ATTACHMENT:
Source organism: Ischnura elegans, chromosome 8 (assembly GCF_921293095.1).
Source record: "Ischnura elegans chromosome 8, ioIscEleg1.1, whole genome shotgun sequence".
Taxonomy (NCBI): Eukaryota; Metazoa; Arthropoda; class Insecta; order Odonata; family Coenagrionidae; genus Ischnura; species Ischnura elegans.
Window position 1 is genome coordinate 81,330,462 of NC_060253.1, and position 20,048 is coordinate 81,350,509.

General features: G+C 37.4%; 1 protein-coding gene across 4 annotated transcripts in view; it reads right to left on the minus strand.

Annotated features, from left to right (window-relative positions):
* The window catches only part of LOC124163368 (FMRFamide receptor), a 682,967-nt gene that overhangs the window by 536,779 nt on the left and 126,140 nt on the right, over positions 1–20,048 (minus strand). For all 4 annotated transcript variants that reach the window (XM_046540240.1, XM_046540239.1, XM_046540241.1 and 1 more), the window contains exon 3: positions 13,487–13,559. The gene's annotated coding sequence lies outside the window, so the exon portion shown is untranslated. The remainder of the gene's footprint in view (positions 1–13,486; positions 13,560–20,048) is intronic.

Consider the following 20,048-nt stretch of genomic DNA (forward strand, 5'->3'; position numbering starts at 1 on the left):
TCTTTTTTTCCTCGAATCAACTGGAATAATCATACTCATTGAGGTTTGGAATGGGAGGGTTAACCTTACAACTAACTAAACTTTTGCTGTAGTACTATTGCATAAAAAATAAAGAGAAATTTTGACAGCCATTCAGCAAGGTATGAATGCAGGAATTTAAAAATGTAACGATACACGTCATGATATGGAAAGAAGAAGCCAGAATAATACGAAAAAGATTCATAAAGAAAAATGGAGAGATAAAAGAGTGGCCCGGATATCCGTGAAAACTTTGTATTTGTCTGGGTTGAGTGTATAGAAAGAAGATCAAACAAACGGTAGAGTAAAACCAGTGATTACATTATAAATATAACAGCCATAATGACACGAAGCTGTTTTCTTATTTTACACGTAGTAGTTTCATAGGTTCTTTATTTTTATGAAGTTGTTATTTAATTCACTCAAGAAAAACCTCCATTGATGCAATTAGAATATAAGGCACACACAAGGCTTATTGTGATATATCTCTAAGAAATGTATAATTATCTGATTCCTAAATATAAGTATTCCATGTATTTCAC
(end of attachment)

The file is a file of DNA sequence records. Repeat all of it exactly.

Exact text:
Source organism: Ischnura elegans, chromosome 8 (assembly GCF_921293095.1).
Source record: "Ischnura elegans chromosome 8, ioIscEleg1.1, whole genome shotgun sequence".
Taxonomy (NCBI): Eukaryota; Metazoa; Arthropoda; class Insecta; order Odonata; family Coenagrionidae; genus Ischnura; species Ischnura elegans.
Window position 1 is genome coordinate 81,330,462 of NC_060253.1, and position 20,048 is coordinate 81,350,509.

General features: G+C 37.4%; 1 protein-coding gene across 4 annotated transcripts in view; it reads right to left on the minus strand.

Annotated features, from left to right (window-relative positions):
* The window catches only part of LOC124163368 (FMRFamide receptor), a 682,967-nt gene that overhangs the window by 536,779 nt on the left and 126,140 nt on the right, over positions 1–20,048 (minus strand). For all 4 annotated transcript variants that reach the window (XM_046540240.1, XM_046540239.1, XM_046540241.1 and 1 more), the window contains exon 3: positions 13,487–13,559. The gene's annotated coding sequence lies outside the window, so the exon portion shown is untranslated. The remainder of the gene's footprint in view (positions 1–13,486; positions 13,560–20,048) is intronic.

Consider the following 20,048-nt stretch of genomic DNA (forward strand, 5'->3'; position numbering starts at 1 on the left):
TCTTTTTTTCCTCGAATCAACTGGAATAATCATACTCATTGAGGTTTGGAATGGGAGGGTTAACCTTACAACTAACTAAACTTTTGCTGTAGTACTATTGCATAAAAAATAAAGAGAAATTTTGACAGCCATTCAGCAAGGTATGAATGCAGGAATTTAAAAATGTAACGATACACGTCATGATATGGAAAGAAGAAGCCAGAATAATACGAAAAAGATTCATAAAGAAAAATGGAGAGATAAAAGAGTGGCCCGGATATCCGTGAAAACTTTGTATTTGTCTGGGTTGAGTGTATAGAAAGAAGATCAAACAAACGGTAGAGTAAAACCAGTGATTACATTATAAATATAACAGCCATAATGACACGAAGCTGTTTTCTTATTTTACACGTAGTAGTTTCATAGGTTCTTTATTTTTATGAAGTTGTTATTTAATTCACTCAAGAAAAACCTCCATTGATGCAATTAGAATATAAGGCACACACAAGGCTTATTGTGATATATCTCTAAGAAATGTATAATTATCTGATTCCTAAATATAAGTATTCCATGTATTTCAC